I like steampunk. I can’t say I have read a whole lot of it, but what I have read I generally enjoy. Really well done steampunk integrates itself into the normal history of the world and becomes part of it. This book reads more like a future world forced into Victorian England. At points you pretty much forget that it is set in Victorian times and almost believe that you are in the future or at least modern times. Cross didn’t do a good job of integrating her modern tech into the historical era. It doesn’t fit; it isn’t part of the world; and you can’t make me believe it. There are instances that are just thrust in there for no reason…really a digital photo…seriously! In a world where everyone is riding horses and using carriages doesn’t it seem odd that our group would use motorcycles? Also, no one acts like people from the Victorian era. Their mannerism are all wrong; they are too modern and familiar for that era. But that isn’t the worst offense.
No the worst offense was the plot. I am sorry to say that it just fell flat. It had potential but just didn’t pan out. First, it was overly long which means there was way too much filler and exposition and not enough action. There was way too much tell and not enough show. There was also a lot of points brought up that were either not explored, dropped, or not sufficiently explained…the fact that Finley is the daughter of Jekyll and Hyde, the orgnanites, the aether, the work that is done for the queen, etc. Jack Dandy was an intriguing character who as far as I could see served no purpose but to be part of a love triangle. The villain was so obvious that I had it figured out as soon as we met him, yet the characters were too dense to see him or his plot. The characters themselves didn’t have a lot of density; they were very one dimensional. I could go on and on.
There is much better steampunk out there. Skip this one and find something else. I suggest Scott Westerfeld’s Leviathan series.
Disclaimer: I got this book from the publisher, but obviously was not paid to review it.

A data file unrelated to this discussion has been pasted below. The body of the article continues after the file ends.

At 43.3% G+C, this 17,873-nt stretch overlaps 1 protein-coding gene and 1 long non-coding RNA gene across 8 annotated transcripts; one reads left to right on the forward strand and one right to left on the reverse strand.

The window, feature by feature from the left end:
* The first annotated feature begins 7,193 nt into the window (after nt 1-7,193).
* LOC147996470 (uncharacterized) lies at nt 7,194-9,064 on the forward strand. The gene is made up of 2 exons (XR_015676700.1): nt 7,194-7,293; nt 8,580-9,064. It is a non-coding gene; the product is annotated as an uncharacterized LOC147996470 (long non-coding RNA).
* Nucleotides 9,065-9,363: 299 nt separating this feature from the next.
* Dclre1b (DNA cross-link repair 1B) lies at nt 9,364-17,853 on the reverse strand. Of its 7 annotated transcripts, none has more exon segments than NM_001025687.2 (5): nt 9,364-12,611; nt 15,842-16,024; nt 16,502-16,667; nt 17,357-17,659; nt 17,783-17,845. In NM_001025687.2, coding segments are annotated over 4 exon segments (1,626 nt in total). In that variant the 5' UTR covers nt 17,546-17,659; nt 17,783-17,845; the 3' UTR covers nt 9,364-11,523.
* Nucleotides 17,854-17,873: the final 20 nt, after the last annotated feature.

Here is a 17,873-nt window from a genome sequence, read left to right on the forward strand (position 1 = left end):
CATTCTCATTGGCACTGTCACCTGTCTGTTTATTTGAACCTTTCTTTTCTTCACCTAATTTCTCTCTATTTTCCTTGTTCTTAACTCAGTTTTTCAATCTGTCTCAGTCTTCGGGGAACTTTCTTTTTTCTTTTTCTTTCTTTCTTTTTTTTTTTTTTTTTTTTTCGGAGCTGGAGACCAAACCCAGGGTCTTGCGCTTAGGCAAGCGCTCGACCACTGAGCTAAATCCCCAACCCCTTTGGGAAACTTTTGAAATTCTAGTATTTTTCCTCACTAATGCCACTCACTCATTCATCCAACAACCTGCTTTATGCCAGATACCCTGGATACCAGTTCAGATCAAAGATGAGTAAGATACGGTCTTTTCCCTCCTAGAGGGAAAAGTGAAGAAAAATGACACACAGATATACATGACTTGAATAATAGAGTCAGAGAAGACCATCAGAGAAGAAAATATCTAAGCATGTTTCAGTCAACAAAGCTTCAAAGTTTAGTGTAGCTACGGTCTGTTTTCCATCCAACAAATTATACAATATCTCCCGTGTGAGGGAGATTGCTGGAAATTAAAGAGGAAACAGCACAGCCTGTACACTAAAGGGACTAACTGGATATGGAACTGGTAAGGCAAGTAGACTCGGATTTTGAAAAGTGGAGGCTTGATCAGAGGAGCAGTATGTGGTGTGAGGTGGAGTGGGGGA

Strange, strange book. The title Every Other Day refers to that on one day, Kali is a normal teen-age girl and on the next day she is an invincible hunting machine with poison blood and supernatural skills. On those days, she hunts down hellhounds, demons, and other monsters. Interesting premise that works well sometimes. I enjoyed most her days when she is just a girl trying to navigate high school which is as scary to her as anything that goes bump in the night. The book loses cohesion as Kali tries to find out what she really is and fight off an evil corporation with nefarious aims. Where are all the good companies who aren’t conducting genetic experiments in the basement with an army of henchmen? I guess profit sharing and retirement plans are not very exciting.
There is something about this books that really sucks you in. I love the story of Elisa the reluctant princess with the godstone in her belly who becomes the symbol of a revolution and its leader. This is a coming of age story; a story about a girl who becomes the woman she was meant to be. It is not an easy journey for Elisa, but she endures, she perseveres and she triumphs.
I love the fact that Elisa is not your typical heroine. For one thing she is fat. There is never a fat princess main character in teen books. She is fat and she really doesn’t care in this book. She likes food and she eats it. She isn’t really happy with her body but she doesn’t bemoan the fact that she is fat. She is who she is. Sure she eventually slims down, but that is because of the lifestyle she comes to lead. She is forced to become a different person than the pampered princess who she started out as. I think her journey is amazing. She grows so much in this book. You can see the changes in her and those around her as her circumstances change.
I like that Carson is also not afraid to make hard decisions in her writing. She kills main characters, she makes people have questionable motives, she makes us as readers ask questions, and she makes her central plot all about religion. This may turn some people off, but it is essential to the story. This is a book that revolves around a religion. Elisa is the bearer of the godstone which means she is connected to God. Even though the plot is religious it doesn’t get heavy handed or preachy. It is just part of the plot which I appreciate.